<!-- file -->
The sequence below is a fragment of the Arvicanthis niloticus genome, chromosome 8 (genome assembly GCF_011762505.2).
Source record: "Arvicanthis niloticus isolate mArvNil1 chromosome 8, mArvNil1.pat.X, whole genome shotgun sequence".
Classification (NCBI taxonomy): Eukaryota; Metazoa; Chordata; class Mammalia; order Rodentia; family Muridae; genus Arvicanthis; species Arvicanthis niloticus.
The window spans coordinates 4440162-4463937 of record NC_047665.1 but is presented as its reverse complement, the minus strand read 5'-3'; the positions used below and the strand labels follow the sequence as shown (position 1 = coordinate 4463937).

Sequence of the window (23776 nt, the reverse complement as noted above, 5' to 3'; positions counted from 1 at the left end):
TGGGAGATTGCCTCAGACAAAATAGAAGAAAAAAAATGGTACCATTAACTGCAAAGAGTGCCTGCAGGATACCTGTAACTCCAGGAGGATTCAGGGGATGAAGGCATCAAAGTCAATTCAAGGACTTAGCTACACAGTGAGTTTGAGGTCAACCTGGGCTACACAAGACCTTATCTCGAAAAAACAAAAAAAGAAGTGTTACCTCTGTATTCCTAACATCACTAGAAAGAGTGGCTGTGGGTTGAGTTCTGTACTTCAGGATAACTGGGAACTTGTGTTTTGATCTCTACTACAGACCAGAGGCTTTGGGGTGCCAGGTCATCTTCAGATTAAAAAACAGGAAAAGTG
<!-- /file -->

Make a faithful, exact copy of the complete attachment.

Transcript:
The sequence below is a fragment of the Arvicanthis niloticus genome, chromosome 8 (genome assembly GCF_011762505.2).
Source record: "Arvicanthis niloticus isolate mArvNil1 chromosome 8, mArvNil1.pat.X, whole genome shotgun sequence".
Classification (NCBI taxonomy): Eukaryota; Metazoa; Chordata; class Mammalia; order Rodentia; family Muridae; genus Arvicanthis; species Arvicanthis niloticus.
The window spans coordinates 4440162-4463937 of record NC_047665.1 but is presented as its reverse complement, the minus strand read 5'-3'; the positions used below and the strand labels follow the sequence as shown (position 1 = coordinate 4463937).

Sequence of the window (23776 nt, the reverse complement as noted above, 5' to 3'; positions counted from 1 at the left end):
TGGGAGATTGCCTCAGACAAAATAGAAGAAAAAAAATGGTACCATTAACTGCAAAGAGTGCCTGCAGGATACCTGTAACTCCAGGAGGATTCAGGGGATGAAGGCATCAAAGTCAATTCAAGGACTTAGCTACACAGTGAGTTTGAGGTCAACCTGGGCTACACAAGACCTTATCTCGAAAAAACAAAAAAAGAAGTGTTACCTCTGTATTCCTAACATCACTAGAAAGAGTGGCTGTGGGTTGAGTTCTGTACTTCAGGATAACTGGGAACTTGTGTTTTGATCTCTACTACAGACCAGAGGCTTTGGGGTGCCAGGTCATCTTCAGATTAAAAAACAGGAAAAGTG